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article imageCanada deports HIV positive sex offender to South Sudan

By Arthur Weinreb     Feb 21, 2012 in Crime
Winnipeg - The former Winnipeg resident, convicted of sex offences for failing to disclose his HIV positive status, has been removed from Canada. Whether his actions were criminal is now before the Supreme Court of Canada.
Yesterday, the Canadian Border Services Agency (CBSA) announced Clato Mabior, 34, was deported from Canada on Feb. 15. After his criminal sentence expired in Dec. 2010, Mabior had been in CBSA custody pending removal because he was considered a flight risk.
Lisa White, a CBSA spokeswoman, said, The ability to removed dangerous people is vital to protecting the safety and security of Canada. Foreign nationals who pose a threat to Canadians are not welcome in Canada.
Mabior was arrested in 2006 and subsequently convicted of six counts of aggravated assault, one count of invitation to sexual touching, and one count of sexual interference. The latter two charges were for sexual contact with a 12-year-old girl. Charges involving three other women were dismissed. The charges he was convicted of, other than those relating to the young girl, involved having unprotected sex with women without disclosing his HIV status.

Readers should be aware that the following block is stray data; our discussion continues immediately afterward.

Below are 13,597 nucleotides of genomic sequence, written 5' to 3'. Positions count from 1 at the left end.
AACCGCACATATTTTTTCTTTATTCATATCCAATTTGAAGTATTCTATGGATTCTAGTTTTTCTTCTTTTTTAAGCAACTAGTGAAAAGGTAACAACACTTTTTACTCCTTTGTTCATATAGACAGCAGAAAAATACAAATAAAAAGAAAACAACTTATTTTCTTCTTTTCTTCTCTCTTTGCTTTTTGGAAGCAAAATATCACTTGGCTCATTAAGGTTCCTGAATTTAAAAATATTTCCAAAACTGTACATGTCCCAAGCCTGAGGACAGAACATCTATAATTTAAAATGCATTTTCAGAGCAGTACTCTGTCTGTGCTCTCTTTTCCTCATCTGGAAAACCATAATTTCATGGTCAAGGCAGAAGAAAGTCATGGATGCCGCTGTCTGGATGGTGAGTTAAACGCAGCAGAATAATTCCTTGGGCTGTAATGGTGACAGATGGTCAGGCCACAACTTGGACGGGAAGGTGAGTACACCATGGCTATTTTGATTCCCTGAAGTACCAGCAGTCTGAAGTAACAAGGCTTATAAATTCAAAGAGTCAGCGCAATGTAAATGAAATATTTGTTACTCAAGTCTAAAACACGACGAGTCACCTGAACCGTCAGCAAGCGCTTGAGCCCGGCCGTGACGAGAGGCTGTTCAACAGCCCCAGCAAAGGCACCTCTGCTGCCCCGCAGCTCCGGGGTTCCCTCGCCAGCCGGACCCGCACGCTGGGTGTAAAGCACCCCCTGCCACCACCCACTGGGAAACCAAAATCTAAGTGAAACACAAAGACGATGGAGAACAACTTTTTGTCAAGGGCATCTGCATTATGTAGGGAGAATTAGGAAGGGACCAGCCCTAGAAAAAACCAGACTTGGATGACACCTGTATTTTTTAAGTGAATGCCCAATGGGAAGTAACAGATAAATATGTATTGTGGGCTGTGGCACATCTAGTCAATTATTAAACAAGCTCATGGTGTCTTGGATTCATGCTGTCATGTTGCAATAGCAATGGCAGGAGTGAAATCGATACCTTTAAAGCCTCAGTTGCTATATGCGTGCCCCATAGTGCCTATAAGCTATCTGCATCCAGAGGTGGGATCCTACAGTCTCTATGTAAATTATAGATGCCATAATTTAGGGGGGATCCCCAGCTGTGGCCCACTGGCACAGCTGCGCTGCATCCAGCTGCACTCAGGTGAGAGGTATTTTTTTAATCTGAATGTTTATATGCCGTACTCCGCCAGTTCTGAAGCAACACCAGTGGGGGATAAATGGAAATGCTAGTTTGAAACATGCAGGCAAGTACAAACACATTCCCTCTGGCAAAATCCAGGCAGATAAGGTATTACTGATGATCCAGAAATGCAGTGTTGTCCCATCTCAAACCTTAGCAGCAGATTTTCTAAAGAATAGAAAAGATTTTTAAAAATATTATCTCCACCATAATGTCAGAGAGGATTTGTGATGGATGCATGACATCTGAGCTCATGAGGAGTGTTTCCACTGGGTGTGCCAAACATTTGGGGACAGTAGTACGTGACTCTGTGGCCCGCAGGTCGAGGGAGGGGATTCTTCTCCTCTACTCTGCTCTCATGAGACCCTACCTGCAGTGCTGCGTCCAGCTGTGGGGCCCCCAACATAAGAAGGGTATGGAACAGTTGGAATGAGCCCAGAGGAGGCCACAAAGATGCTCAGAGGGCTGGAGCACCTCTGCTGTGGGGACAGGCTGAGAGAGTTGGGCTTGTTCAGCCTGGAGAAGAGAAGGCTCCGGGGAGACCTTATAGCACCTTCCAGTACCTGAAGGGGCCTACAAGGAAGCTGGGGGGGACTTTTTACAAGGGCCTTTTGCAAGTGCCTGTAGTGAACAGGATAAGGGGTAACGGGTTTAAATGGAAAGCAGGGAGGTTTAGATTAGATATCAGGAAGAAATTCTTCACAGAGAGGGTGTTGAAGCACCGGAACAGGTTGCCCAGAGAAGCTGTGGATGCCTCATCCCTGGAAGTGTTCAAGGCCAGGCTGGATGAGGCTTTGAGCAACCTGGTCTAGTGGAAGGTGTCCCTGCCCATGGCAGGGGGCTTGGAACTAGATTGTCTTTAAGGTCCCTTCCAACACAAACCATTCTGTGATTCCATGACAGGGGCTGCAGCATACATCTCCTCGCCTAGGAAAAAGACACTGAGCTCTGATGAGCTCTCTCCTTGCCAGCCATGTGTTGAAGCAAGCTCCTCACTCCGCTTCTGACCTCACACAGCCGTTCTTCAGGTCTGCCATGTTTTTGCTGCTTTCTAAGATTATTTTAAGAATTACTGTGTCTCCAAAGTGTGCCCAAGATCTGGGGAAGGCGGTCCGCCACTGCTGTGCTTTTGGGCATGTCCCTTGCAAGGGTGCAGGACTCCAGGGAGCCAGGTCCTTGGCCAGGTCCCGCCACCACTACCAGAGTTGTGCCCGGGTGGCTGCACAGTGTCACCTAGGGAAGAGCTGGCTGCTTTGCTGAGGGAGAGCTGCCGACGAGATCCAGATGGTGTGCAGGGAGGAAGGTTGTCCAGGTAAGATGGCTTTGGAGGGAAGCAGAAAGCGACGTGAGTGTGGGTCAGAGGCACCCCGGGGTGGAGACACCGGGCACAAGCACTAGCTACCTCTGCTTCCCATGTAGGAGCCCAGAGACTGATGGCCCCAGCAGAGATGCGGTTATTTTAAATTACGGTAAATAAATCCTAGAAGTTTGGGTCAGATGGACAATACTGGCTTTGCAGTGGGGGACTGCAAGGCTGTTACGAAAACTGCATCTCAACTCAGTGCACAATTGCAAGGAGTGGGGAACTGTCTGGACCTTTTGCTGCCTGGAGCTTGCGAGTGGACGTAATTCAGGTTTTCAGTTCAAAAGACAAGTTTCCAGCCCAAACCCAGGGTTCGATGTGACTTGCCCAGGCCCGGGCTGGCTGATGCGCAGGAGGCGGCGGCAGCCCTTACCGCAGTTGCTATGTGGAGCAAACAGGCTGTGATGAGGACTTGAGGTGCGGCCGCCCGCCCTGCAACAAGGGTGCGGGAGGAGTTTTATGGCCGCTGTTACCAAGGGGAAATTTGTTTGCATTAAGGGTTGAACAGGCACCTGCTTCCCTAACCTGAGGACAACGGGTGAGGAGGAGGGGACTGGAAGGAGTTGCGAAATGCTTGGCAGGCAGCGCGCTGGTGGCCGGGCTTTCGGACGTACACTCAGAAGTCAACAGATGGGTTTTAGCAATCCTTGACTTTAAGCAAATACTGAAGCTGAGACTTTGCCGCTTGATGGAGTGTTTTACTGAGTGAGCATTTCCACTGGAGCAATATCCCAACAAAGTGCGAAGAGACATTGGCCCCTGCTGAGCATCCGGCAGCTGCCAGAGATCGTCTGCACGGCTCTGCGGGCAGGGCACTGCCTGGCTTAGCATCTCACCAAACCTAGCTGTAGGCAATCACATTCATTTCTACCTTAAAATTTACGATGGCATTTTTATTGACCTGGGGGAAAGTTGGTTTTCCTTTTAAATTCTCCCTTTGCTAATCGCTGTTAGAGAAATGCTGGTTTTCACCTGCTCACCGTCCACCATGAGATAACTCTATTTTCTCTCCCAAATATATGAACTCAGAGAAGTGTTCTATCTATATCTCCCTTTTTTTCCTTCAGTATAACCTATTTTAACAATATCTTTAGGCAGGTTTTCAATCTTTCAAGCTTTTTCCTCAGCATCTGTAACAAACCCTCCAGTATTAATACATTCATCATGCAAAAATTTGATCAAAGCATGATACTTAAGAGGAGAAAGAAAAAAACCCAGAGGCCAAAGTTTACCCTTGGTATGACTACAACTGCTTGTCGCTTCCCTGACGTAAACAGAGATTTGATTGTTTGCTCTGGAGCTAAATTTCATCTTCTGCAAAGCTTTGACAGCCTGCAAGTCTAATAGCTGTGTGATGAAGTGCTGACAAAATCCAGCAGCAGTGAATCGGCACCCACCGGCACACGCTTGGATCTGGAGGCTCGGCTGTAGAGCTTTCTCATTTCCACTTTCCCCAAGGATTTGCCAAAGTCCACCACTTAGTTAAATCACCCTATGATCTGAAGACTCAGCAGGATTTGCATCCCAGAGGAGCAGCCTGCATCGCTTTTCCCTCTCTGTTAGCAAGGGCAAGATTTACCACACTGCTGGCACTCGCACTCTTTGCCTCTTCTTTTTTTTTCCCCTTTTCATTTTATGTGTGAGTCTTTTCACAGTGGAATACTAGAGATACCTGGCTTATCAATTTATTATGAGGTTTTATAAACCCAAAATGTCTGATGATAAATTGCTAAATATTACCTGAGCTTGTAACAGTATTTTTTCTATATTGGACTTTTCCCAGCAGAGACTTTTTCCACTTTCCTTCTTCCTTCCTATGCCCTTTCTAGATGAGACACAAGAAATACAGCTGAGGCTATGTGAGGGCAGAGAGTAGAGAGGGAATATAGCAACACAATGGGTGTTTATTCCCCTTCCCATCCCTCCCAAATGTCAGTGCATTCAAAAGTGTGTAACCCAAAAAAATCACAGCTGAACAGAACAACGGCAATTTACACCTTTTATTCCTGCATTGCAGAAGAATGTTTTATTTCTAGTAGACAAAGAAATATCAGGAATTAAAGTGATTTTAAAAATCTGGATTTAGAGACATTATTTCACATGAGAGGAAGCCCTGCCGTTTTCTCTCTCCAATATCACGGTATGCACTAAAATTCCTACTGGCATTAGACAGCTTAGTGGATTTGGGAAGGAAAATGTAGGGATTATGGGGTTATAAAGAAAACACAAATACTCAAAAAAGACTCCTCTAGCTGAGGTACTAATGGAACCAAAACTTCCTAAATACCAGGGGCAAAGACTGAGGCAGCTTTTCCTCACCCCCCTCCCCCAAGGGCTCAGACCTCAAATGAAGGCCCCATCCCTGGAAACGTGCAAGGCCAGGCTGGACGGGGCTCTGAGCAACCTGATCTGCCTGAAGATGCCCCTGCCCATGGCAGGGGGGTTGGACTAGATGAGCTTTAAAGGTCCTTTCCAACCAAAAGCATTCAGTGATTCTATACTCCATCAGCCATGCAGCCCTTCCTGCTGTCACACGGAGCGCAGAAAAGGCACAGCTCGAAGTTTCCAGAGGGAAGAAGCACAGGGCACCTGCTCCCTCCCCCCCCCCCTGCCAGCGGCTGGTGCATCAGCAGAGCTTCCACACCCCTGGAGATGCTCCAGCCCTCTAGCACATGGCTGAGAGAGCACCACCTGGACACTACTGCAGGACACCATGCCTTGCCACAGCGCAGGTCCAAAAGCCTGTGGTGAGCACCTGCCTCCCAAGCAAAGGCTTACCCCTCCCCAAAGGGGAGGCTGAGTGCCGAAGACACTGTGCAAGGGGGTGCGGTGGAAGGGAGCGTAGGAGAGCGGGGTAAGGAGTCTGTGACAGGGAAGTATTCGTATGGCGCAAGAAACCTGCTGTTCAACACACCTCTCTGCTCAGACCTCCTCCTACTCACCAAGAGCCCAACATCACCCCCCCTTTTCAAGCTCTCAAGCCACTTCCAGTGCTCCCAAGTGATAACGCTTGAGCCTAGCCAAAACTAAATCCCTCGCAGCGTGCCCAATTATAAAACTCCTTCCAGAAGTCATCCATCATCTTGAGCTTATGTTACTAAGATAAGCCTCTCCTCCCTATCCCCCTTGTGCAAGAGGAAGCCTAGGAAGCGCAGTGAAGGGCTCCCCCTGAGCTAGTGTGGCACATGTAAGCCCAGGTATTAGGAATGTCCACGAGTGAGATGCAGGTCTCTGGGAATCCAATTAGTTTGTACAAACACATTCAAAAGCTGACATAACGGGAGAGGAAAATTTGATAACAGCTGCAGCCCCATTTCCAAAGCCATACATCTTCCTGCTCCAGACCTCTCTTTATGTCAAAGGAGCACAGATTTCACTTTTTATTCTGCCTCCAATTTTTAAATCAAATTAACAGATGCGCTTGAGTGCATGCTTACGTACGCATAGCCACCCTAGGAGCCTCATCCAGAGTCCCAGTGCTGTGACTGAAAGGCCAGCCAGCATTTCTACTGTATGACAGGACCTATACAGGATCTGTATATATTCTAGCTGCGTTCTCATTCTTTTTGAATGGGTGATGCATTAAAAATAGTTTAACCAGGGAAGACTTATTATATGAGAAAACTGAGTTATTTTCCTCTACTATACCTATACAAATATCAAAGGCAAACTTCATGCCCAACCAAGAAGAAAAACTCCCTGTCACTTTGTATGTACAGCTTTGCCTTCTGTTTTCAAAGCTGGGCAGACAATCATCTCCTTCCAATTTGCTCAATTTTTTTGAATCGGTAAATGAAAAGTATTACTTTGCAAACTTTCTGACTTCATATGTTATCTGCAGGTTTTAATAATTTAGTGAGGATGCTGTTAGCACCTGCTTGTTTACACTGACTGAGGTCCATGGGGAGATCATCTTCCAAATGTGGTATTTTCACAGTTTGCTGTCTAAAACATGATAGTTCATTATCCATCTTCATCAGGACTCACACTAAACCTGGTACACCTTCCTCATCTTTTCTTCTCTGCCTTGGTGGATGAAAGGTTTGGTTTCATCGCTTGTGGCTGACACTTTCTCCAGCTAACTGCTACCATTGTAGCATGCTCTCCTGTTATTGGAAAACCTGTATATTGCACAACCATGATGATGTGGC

As reported by CBC, Mabior was sentenced to 14 years in jail on Oct. 10, 2008. He was credited with five years for the 30 months he spent in custody prior to sentencing.
The following month, Mabior appealed his convictions and the Manitoba Court of Appeal quashed four of the six convictions for aggravated sexual assault. The Supreme Court of Canada later granted leave to hear the case.
On Feb. 8, the Supreme Court heard oral arguments in Mabior's case and another involving a woman from Quebec, known only as D.C.
Evidence was adduced at Mabior's trial that he sometimes used condoms. He also called expert evidence that because of the antiretroviral treatment he was undergoing, there were times when the risk of transmitting the HIV virus was very low or non existent.
The trial judge convicted him of all counts except those times he used a condom. On appeal to the Manitoba Court of Appeal, four other convictions were quashed and acquittals entered for the offences that occurred when his viral load was low.
The Supreme Court has reserved its decision and will decide whether someone who is HIV positive and fails to disclose that fact to sexual partners, is guilty of putting the partner at a significant risk of serious bodily harm when condom is used or the viral load is low.
None of the women Mabior had sex with have contracted the virus.
Since having sexual contact with a 12-year-old girl is not the subject matter of the appeal, it is doubtful Mabior can ever legally return to Canada.
More about clato mabior, failure to disclose hiv status, Aggravated sexual assault, Canada Border Services Agency
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